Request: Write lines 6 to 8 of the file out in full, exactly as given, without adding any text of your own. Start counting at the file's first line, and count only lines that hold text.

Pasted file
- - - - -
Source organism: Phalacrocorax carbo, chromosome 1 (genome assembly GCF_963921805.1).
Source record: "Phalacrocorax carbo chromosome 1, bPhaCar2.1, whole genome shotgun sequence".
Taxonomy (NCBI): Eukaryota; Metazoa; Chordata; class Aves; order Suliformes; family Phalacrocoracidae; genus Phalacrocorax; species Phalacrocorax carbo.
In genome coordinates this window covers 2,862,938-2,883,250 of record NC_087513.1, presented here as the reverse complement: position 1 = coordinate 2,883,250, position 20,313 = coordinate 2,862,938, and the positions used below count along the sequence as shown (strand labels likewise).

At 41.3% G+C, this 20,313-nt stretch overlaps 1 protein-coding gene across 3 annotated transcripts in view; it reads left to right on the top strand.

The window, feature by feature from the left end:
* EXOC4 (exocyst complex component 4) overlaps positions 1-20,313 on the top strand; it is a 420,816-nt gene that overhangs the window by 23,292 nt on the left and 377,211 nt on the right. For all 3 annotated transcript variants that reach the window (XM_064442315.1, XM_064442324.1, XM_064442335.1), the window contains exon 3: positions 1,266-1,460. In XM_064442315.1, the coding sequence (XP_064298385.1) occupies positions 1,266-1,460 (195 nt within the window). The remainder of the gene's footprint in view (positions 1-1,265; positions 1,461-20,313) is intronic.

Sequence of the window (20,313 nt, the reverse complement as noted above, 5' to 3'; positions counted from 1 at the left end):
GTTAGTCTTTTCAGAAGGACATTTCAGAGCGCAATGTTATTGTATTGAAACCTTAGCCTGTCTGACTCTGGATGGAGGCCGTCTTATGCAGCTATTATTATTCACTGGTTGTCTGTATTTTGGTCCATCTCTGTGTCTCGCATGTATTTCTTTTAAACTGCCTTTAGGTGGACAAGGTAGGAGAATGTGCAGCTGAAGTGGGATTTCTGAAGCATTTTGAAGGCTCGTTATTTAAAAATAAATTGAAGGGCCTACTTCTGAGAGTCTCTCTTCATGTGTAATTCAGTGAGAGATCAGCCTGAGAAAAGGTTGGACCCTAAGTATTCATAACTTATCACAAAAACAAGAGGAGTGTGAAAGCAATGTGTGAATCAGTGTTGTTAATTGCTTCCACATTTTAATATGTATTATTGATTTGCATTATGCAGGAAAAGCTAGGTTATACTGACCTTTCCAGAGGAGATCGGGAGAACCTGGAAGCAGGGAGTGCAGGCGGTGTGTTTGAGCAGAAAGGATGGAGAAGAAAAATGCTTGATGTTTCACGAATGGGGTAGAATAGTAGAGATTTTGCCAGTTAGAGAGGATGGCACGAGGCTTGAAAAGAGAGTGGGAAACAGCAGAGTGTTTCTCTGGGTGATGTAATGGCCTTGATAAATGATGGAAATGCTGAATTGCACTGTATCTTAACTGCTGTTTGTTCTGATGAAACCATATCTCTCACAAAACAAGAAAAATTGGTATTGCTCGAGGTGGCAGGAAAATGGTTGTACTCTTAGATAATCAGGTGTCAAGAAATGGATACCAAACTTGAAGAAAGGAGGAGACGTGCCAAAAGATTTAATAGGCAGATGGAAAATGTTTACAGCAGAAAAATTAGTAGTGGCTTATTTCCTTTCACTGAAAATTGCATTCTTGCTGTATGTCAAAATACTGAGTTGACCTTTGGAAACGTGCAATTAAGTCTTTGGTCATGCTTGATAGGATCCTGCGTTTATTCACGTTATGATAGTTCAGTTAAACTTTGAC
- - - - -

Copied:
The window, feature by feature from the left end:
* EXOC4 (exocyst complex component 4) overlaps positions 1-20,313 on the top strand; it is a 420,816-nt gene that overhangs the window by 23,292 nt on the left and 377,211 nt on the right. For all 3 annotated transcript variants that reach the window (XM_064442315.1, XM_064442324.1, XM_064442335.1), the window contains exon 3: positions 1,266-1,460. In XM_064442315.1, the coding sequence (XP_064298385.1) occupies positions 1,266-1,460 (195 nt within the window). The remainder of the gene's footprint in view (positions 1-1,265; positions 1,461-20,313) is intronic.

Sequence of the window (20,313 nt, the reverse complement as noted above, 5' to 3'; positions counted from 1 at the left end):